What is a prolapsed third eyelid gland?
The third eyelid gland is a gland that sits beneath the third eyelid in dogs. This gland is responsible for a part of the tear film that dogs produce to keep the cornea lubricated. If the gland “prolapses” from underneath the third eyelid, it is seen as roundish pink fleshy mass in the cornea of the eye near the nose.
Prolapse of this gland obstructs the normal movement of the third eyelid across the cornea. The prolapsed gland often tends to become quite inflamed and irritated and can lead to rubbing of this eye and secondary infections.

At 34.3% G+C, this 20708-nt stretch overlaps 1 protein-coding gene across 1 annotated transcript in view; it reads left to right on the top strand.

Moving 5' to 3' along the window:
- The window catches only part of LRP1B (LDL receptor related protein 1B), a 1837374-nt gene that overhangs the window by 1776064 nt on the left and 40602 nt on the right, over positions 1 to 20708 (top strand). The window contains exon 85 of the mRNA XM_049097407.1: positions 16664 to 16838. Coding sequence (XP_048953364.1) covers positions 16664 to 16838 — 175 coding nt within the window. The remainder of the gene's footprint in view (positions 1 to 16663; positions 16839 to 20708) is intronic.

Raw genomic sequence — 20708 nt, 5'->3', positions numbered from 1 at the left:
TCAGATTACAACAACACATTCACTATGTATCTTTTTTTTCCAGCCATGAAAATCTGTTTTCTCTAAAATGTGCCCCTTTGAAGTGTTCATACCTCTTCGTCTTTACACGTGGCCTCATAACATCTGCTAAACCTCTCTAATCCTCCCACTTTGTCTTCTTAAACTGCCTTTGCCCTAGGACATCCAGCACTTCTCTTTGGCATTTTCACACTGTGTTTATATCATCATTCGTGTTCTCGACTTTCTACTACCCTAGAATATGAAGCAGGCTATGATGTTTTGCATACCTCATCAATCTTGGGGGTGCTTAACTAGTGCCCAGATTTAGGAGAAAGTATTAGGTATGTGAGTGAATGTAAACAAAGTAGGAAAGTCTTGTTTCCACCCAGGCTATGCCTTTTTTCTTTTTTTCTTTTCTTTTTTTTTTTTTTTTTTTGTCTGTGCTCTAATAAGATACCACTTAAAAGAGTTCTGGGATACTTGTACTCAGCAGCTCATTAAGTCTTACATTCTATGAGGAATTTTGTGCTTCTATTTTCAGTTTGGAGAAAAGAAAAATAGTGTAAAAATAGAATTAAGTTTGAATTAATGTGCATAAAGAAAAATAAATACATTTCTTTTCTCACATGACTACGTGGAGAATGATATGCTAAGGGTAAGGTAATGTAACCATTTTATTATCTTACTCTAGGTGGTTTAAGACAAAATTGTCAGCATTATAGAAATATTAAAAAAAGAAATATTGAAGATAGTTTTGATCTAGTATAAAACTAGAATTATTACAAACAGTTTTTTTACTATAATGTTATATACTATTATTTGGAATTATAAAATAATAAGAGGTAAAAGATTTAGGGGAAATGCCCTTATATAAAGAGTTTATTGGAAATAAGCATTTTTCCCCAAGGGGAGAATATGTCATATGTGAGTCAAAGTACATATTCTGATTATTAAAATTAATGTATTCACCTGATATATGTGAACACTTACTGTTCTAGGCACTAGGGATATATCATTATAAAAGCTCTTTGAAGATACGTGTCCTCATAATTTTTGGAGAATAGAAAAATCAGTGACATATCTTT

The gland is normally sutured back into place by creating a pocket in the tissue beneath the third eyelid gland, and closing this pocket, once the gland is back in place, with buried sutures. This keeps it in place permanently. Removal of the gland is even quicker, and whilst not preferred, is still an option.
Recovery and aftercare
Some swelling is normal due to inflammation of the tissues. This settles over the next seven days or so, with the use of eye ointment that the dog goes home with. No suture removal is required.